Secondary Alveolar Bone Grafting for a large Cleft alveolar defect
1. Before bone grafting | 2. Surgical exposure of cleft alveolus | 3. Secondary alveolar bone graft done | 4. Closure done.
What is Cleft alveolar?
Cleft alveolar Almost 90 percent of the individuals with cleft lip have an associated Cleft Clveolus too. this defect is not that visible to the naked eyes as it lies beneath the gums and the side or the alar part of the nose.
What is SABG or Secondary Alveolar Bone Grafting?
SABG is a procedure wherein bone is harvested from some other place in the body and the alveolar defect is grafted. It is called secondary as this procedure is usually done just before the eruption of the secondary teeth or the permanent teeth in the region. Earlier, decades before, even primary bone grafting used to be done in some countries but after much research, it has been found out that SABG is better for the patients. To augment the success of this procedure, we also add platelet-rich fibrin as an over and /or an underlayer. The preferred site for bone harvest is the iliac crest or the hip bone. Since we at Richardsons Dental and Craniofacial Hospital use the keyhole technique to harvest this bone, it barely leaves any scar.
What is exactly done in the surgery?
In the surgery, bone is harvested from the donor site and cut into small pieces. This then is tightly packed in the cleft alveolar defect in a three-dimensional fashion eliminating any fistulae or openings.
What is the downtime?
The patient usually needs to stay in the hospital for around 3 to 4 days. A further 10 days of rest is needed as well.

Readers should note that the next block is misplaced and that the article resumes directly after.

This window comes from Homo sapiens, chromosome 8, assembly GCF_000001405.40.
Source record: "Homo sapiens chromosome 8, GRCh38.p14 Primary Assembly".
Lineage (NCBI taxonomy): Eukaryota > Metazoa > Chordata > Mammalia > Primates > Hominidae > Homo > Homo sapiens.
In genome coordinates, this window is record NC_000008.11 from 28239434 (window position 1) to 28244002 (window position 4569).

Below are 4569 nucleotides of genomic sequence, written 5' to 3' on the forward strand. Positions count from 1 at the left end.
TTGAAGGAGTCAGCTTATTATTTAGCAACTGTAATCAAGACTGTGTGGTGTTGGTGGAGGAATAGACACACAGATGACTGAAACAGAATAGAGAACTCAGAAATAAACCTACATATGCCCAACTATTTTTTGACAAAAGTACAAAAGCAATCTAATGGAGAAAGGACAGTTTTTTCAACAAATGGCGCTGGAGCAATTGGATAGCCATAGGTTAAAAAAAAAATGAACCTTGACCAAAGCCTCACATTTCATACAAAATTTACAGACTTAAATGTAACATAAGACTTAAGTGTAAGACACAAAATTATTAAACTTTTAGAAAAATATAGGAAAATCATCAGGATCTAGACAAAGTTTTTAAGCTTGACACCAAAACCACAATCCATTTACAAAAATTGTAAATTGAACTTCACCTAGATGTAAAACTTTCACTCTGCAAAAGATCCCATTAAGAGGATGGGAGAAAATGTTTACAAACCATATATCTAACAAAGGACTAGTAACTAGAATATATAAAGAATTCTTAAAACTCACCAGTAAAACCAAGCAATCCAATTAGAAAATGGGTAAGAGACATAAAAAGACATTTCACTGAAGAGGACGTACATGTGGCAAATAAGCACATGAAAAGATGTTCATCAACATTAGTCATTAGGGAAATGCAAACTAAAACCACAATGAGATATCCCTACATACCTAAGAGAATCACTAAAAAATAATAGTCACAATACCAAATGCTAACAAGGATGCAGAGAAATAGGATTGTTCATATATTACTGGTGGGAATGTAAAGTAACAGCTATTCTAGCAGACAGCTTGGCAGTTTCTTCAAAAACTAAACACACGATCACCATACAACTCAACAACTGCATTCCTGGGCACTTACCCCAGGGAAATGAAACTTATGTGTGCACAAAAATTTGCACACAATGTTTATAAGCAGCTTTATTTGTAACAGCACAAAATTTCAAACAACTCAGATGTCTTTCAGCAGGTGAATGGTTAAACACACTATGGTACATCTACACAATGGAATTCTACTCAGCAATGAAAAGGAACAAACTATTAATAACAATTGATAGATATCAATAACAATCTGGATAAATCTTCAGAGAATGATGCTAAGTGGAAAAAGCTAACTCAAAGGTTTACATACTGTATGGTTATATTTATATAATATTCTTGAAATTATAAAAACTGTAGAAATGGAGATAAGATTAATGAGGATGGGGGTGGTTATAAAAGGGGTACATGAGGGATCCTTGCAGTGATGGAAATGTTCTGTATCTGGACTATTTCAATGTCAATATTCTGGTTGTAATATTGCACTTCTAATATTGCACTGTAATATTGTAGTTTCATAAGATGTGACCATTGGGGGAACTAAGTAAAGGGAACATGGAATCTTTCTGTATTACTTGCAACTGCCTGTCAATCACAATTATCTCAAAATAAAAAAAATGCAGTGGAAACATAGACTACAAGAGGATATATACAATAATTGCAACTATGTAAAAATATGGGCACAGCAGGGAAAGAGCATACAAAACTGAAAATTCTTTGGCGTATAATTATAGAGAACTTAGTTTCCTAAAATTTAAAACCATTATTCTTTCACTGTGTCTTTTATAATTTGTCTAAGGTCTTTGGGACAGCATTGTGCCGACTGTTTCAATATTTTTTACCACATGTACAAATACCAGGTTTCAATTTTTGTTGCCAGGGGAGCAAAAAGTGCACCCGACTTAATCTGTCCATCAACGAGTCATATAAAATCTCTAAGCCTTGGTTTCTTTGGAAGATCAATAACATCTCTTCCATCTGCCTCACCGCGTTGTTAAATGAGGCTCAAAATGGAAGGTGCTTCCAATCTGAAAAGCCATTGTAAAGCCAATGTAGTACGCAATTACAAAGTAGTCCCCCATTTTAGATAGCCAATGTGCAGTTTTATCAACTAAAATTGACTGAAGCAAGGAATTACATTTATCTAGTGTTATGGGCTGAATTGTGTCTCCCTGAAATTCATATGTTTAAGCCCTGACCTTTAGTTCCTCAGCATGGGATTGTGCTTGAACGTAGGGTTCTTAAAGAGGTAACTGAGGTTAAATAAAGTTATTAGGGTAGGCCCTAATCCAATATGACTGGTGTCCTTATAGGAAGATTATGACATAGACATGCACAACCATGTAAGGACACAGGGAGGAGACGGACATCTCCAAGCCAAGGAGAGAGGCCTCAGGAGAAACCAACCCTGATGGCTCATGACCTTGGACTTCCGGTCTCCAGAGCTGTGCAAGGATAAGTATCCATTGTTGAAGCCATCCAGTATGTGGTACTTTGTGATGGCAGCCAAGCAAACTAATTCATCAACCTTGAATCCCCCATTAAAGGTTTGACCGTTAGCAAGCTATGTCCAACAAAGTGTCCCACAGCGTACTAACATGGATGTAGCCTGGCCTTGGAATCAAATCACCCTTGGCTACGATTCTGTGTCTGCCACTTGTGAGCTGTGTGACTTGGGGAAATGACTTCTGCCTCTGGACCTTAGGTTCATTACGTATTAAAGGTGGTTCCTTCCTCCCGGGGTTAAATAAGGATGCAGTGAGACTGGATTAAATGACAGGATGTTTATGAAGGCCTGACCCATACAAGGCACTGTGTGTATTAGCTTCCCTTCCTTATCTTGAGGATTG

What are the advantages?
if done correctly and perfectly, the main advantage is that the permanent teeth erupt in its normal position ( without the bone it would be unable to erupt or come into the oral cavity ). At the same time, the nasal base symmetry is also achieved in most cases as the alveolar defect well extends up to the nasal base. Thirdly, any small fistulas or communications can also be concomitantly addressed or closed.
What is the ideal time?
The ideal time for this procedure is decided after taking some radio-graphs or cone beam CT scans. It is usually between 7 and 9 years of age.
What happens for individuals who haven’t got SABG surgery?
Well, the teeth in that region don’t come down into the mouth and so they are gaps. Sometimes, they might erupt in crooked fashions too. Plus the fistulas in the region could adversely affect speech. But there is still hope for individuals who haven’t got this done at the most appropriate age. Dr. Sunil Richardson and his team are able to perform some variation of the surgery and improve the smile and the nasal symmetry of these patients as well… hence all is not lost if not done at the right time.
With the vast experience of the Craniofacial team headed by Dr. Richardson, and with the able support of efficient team members, quality surgical results have been consistently delivered for a decade and a half now. More than 1000 patients have undergone this procedure thus far with excellent long-term results. Our vision and goal to make these individuals with clefts just like others without clefts would not be true without these kinds of many secondary procedures that enable us to iron out each and every defect systematically.
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